Polish rule was briefly interrupted by the Ottomans between 1672 and 1699. During this period, it was nahiya centre in Mejibuji sanjak in Podolia Eyalet as Poloskiruf.[9] After the Second Partition of Poland in 1793, the city was annexed by the Russian Empire and was renamed Proskurov (Проскурoв). According to the Russian census of 1897, Proskurov with a population of 22,855 was the fifth largest city of Podolia after Kamianets-Podilskyi, Uman, Vinnytsia and Balta. In 1920 it became part of Soviet Ukraine. In 1954 the city was finally renamed Khmelnytskyi (Хмельницький) in the honor of the 300th anniversary of a treaty negotiated by Bohdan Khmelnytsky.

After new archival sources presented at the 2006 conference City of Khmelnytskyi in the Context of Ukrainian History post-dated the city’s earliest mention from 1493 to 1431, it changed its official 513th anniversary commemoration to its 575th.[10]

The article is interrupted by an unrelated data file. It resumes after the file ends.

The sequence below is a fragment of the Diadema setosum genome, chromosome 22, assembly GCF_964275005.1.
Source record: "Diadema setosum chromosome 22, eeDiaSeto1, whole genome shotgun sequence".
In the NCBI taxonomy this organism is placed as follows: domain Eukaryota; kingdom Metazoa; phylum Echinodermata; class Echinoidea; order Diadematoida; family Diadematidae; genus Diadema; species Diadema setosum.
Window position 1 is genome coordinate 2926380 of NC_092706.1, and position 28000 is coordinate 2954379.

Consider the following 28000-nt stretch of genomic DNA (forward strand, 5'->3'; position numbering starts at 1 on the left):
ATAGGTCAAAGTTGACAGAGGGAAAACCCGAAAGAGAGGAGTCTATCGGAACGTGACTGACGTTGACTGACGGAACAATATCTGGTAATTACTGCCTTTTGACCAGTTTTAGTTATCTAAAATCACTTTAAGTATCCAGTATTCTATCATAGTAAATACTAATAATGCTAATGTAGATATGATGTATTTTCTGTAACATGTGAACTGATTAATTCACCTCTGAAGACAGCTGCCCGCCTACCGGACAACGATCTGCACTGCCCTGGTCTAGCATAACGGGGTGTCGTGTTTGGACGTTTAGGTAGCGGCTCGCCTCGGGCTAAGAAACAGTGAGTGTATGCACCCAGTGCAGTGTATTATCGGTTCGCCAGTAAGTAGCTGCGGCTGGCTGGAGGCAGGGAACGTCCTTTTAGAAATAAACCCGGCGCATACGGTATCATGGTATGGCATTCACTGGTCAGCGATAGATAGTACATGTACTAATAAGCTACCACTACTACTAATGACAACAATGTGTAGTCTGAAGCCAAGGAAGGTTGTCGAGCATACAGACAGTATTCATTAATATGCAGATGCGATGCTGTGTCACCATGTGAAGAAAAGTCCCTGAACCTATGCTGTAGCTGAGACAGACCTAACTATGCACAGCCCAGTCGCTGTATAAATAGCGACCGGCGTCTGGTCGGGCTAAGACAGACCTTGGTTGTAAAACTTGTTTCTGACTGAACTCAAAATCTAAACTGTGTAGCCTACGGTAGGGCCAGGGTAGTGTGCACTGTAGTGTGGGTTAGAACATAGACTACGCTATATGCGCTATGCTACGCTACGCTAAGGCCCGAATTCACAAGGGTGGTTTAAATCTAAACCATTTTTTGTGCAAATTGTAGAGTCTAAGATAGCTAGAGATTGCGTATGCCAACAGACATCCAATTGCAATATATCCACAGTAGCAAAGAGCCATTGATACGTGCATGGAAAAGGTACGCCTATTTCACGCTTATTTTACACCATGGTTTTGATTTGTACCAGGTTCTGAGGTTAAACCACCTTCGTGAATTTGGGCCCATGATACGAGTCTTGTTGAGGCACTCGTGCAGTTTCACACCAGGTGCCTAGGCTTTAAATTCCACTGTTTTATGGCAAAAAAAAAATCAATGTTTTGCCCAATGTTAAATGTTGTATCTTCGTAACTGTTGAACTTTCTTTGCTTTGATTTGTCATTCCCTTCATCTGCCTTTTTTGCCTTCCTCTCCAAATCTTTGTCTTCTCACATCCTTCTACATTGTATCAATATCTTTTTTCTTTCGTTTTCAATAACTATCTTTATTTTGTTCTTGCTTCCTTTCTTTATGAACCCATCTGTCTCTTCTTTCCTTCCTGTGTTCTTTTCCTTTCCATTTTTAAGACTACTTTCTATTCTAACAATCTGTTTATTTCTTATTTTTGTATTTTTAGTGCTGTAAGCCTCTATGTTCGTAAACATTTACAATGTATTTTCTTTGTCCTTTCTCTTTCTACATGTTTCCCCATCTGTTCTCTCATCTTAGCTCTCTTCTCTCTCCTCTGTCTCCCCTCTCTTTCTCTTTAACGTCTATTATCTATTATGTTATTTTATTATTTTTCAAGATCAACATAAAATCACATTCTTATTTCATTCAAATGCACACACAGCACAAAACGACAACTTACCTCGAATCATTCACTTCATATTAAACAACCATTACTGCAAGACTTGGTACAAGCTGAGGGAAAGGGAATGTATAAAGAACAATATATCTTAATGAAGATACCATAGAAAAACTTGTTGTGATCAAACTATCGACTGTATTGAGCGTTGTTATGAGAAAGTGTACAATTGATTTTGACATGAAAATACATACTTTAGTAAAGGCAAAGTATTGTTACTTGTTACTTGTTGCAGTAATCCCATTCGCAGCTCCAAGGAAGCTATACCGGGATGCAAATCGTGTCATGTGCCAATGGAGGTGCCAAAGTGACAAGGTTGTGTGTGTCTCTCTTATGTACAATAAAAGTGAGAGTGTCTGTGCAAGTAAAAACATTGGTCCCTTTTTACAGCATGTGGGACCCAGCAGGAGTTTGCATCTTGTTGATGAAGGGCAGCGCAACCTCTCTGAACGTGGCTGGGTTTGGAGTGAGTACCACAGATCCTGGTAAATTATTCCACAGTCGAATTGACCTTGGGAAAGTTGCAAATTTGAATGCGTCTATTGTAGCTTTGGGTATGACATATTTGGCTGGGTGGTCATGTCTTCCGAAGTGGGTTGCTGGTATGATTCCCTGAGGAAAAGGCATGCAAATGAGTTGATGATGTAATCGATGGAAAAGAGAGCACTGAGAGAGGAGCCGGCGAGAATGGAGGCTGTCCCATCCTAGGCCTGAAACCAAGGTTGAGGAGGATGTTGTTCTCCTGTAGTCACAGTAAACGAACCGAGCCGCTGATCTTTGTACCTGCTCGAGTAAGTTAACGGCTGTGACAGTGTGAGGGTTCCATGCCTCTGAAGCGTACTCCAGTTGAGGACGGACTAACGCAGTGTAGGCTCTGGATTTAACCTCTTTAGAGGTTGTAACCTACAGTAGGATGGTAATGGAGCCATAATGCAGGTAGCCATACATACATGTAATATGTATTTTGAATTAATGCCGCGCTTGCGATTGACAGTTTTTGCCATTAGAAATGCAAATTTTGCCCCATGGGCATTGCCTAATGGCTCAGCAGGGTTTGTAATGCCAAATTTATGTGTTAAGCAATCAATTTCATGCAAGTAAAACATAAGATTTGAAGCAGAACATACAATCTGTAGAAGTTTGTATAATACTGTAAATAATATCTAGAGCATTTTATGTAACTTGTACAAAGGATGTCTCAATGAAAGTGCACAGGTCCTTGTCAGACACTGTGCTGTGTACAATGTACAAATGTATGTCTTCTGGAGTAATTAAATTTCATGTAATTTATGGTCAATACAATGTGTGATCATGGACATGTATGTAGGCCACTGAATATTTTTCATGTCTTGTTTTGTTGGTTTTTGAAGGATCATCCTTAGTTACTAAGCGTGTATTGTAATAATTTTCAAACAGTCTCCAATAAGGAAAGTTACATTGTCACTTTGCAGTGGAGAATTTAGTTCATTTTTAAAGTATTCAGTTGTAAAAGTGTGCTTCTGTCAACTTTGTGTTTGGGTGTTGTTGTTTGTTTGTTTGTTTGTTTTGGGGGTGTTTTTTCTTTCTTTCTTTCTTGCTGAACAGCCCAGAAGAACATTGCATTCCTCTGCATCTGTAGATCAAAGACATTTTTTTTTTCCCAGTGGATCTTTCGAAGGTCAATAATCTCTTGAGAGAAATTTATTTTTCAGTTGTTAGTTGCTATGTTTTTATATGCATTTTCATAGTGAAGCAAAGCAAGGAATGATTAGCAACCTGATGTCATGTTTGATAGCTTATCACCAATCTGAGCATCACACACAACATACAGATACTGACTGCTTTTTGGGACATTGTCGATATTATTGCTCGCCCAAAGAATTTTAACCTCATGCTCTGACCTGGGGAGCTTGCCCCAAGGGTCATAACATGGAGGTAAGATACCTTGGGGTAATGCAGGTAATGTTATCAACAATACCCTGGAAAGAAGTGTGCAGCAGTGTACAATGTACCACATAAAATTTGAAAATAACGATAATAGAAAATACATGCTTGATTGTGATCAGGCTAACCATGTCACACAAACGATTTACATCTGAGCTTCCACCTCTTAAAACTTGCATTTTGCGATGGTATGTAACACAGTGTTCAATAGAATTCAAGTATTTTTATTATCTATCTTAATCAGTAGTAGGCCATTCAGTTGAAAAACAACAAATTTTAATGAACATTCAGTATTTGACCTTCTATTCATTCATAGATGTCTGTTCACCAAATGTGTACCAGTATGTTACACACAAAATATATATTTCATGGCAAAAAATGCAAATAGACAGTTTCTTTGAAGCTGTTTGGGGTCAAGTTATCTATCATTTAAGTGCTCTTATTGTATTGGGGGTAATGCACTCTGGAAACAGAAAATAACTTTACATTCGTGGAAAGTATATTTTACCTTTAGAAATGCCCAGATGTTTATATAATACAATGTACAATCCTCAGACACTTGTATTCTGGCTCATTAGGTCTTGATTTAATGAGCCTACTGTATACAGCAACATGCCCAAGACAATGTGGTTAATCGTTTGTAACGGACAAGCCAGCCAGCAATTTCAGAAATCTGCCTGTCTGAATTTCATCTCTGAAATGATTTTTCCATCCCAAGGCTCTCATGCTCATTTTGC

A series of anti-Jewish pogroms have been carried out in the region, known together as the Proskurov pogrom. According to Vinnytsia's city archives, the pogrom was conducted on the Friday night of February 15, 1919, by one of the otamans (generals) of the Ukrainian People's Army, Otaman Semysenko (also rendered as Semesenko). Estimates vary as to the number of victims, some putting the death toll at 1,500 Jews in Proskurov alone, with 600 more killed in nearby Filshtein.[11]